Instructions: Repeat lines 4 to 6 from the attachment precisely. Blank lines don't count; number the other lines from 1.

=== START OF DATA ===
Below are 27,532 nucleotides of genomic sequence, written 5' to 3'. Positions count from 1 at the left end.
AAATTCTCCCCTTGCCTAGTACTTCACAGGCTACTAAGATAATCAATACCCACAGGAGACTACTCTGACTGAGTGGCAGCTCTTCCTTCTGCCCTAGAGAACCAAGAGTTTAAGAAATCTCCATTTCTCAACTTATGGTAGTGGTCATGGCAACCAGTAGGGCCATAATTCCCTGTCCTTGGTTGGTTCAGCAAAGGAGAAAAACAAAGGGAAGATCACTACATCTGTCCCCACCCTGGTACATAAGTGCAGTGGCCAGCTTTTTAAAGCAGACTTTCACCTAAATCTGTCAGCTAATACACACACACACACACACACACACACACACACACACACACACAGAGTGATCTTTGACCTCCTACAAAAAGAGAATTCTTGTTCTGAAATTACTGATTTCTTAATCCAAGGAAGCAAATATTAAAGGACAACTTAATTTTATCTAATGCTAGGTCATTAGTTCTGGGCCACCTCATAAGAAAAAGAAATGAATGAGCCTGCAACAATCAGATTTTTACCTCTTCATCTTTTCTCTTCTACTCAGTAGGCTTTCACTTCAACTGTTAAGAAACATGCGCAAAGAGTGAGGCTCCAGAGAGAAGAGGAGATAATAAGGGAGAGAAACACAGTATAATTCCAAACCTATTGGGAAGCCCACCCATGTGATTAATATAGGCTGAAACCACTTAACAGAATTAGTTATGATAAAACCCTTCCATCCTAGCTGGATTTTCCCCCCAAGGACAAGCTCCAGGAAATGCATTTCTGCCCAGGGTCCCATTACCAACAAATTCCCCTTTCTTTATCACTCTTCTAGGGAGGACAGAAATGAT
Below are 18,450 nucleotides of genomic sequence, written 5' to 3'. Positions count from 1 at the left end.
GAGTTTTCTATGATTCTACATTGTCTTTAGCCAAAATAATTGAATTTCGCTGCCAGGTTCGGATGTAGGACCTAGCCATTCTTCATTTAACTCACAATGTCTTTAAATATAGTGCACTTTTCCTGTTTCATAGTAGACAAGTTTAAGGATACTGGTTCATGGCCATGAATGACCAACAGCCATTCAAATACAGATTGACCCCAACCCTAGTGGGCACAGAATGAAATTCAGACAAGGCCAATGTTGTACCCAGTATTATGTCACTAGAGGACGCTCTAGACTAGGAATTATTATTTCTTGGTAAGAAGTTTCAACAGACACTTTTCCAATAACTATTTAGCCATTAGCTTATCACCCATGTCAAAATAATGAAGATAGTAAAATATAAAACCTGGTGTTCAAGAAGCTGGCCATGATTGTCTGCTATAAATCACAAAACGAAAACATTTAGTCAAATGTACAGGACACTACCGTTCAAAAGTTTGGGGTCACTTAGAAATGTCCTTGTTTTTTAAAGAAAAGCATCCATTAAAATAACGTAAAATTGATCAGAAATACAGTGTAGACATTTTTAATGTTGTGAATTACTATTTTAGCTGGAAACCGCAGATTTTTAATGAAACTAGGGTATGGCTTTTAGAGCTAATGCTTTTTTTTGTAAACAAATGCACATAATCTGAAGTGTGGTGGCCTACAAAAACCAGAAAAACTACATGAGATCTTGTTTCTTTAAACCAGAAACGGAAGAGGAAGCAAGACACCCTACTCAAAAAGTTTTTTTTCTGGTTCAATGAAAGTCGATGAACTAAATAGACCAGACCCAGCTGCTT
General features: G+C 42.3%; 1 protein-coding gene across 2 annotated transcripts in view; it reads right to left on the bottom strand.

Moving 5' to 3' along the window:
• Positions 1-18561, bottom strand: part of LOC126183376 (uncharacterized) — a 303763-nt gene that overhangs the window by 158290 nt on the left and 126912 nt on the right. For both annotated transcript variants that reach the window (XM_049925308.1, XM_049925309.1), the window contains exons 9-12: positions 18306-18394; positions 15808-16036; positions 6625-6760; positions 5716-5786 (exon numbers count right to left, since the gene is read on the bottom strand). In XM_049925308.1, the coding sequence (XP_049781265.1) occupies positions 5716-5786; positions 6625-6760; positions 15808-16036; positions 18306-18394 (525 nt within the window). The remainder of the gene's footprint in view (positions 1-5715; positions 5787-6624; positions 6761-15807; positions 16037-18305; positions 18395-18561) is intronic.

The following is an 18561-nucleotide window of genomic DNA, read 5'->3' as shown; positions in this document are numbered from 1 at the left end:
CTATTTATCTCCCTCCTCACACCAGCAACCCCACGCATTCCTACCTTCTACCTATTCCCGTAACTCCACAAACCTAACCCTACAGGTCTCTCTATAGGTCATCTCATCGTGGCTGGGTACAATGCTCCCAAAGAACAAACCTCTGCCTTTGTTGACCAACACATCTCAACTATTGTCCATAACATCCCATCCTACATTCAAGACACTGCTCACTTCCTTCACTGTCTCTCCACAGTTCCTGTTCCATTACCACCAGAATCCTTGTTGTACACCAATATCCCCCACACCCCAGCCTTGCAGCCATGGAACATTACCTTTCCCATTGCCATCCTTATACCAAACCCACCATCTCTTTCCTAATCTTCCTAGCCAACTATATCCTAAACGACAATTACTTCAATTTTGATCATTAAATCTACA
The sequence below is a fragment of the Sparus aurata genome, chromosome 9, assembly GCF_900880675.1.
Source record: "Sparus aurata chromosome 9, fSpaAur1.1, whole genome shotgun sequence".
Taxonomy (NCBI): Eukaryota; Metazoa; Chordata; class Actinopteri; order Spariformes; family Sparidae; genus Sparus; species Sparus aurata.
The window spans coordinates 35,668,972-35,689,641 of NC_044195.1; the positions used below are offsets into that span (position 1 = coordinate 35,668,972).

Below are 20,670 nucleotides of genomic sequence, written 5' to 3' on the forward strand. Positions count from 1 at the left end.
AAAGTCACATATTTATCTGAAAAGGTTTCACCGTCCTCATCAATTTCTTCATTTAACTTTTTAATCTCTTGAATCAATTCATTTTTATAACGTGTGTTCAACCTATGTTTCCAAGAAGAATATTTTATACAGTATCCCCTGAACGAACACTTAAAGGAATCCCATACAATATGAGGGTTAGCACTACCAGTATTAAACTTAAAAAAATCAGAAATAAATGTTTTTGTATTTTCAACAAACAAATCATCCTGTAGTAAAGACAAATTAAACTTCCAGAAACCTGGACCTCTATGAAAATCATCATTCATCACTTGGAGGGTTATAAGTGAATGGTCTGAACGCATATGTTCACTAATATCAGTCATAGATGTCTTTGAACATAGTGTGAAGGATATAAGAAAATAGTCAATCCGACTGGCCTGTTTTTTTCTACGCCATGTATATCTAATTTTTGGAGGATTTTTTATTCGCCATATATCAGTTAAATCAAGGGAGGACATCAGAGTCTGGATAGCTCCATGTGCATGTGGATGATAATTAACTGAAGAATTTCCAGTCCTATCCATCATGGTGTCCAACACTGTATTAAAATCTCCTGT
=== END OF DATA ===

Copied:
GAGTTTTCTATGATTCTACATTGTCTTTAGCCAAAATAATTGAATTTCGCTGCCAGGTTCGGATGTAGGACCTAGCCATTCTTCATTTAACTCACAATGTCTTTAAATATAGTGCACTTTTCCTGTTTCATAGTAGACAAGTTTAAGGATACTGGTTCATGGCCATGAATGACCAACAGCCATTCAAATACAGATTGACCCCAACCCTAGTGGGCACAGAATGAAATTCAGACAAGGCCAATGTTGTACCCAGTATTATGTCACTAGAGGACGCTCTAGACTAGGAATTATTATTTCTTGGTAAGAAGTTTCAACAGACACTTTTCCAATAACTATTTAGCCATTAGCTTATCACCCATGTCAAAATAATGAAGATAGTAAAATATAAAACCTGGTGTTCAAGAAGCTGGCCATGATTGTCTGCTATAAATCACAAAACGAAAACATTTAGTCAAATGTACAGGACACTACCGTTCAAAAGTTTGGGGTCACTTAGAAATGTCCTTGTTTTTTAAAGAAAAGCATCCATTAAAATAACGTAAAATTGATCAGAAATACAGTGTAGACATTTTTAATGTTGTGAATTACTATTTTAGCTGGAAACCGCAGATTTTTAATGAAACTAGGGTATGGCTTTTAGAGCTAATGCTTTTTTTTGTAAACAAATGCACATAATCTGAAGTGTGGTGGCCTACAAAAACCAGAAAAACTACATGAGATCTTGTTTCTTTAAACCAGAAACGGAAGAGGAAGCAAGACACCCTACTCAAAAAGTTTTTTTTCTGGTTCAATGAAAGTCGATGAACTAAATAGACCAGACCCAGCTGCTT
General features: G+C 42.3%; 1 protein-coding gene across 2 annotated transcripts in view; it reads right to left on the bottom strand.

Moving 5' to 3' along the window: